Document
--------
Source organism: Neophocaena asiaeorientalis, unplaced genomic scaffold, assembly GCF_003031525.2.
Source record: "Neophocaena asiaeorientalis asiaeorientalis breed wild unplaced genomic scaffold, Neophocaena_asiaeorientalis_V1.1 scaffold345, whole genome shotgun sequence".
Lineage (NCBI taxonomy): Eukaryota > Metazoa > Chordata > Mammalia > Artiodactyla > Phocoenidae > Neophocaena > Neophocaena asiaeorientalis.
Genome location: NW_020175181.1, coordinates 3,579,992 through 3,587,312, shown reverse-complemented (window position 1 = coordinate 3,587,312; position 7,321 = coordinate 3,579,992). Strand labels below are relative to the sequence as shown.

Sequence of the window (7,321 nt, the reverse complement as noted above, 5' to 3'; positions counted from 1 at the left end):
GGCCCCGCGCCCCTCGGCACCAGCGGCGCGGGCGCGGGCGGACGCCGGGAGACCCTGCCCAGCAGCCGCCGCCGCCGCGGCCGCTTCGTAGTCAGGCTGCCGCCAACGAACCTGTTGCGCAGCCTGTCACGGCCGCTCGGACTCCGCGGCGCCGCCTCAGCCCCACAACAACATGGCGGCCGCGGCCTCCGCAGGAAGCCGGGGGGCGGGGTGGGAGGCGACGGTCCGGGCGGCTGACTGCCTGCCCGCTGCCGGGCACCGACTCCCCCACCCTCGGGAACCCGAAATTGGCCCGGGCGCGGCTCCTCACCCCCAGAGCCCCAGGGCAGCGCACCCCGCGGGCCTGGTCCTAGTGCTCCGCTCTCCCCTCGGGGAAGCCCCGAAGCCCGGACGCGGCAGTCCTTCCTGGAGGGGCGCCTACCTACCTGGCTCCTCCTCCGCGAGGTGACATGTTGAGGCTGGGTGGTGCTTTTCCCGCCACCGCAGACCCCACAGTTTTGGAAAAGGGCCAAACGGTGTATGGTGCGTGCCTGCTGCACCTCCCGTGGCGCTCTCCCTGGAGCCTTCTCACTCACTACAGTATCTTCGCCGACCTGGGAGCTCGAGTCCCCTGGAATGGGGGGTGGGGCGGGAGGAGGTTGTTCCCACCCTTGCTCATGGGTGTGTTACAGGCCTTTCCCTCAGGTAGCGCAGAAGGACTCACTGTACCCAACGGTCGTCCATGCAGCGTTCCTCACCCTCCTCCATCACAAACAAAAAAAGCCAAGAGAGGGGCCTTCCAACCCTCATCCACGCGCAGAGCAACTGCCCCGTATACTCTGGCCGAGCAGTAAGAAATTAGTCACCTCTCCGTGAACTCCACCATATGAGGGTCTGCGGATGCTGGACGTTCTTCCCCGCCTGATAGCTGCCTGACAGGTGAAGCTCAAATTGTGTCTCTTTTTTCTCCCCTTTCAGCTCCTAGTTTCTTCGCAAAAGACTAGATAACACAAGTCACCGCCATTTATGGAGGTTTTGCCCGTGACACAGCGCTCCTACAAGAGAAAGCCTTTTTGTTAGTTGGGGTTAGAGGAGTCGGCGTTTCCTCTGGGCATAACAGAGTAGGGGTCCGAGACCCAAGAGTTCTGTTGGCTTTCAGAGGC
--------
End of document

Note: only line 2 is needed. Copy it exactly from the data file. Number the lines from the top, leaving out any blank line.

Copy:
Source record: "Neophocaena asiaeorientalis asiaeorientalis breed wild unplaced genomic scaffold, Neophocaena_asiaeorientalis_V1.1 scaffold345, whole genome shotgun sequence".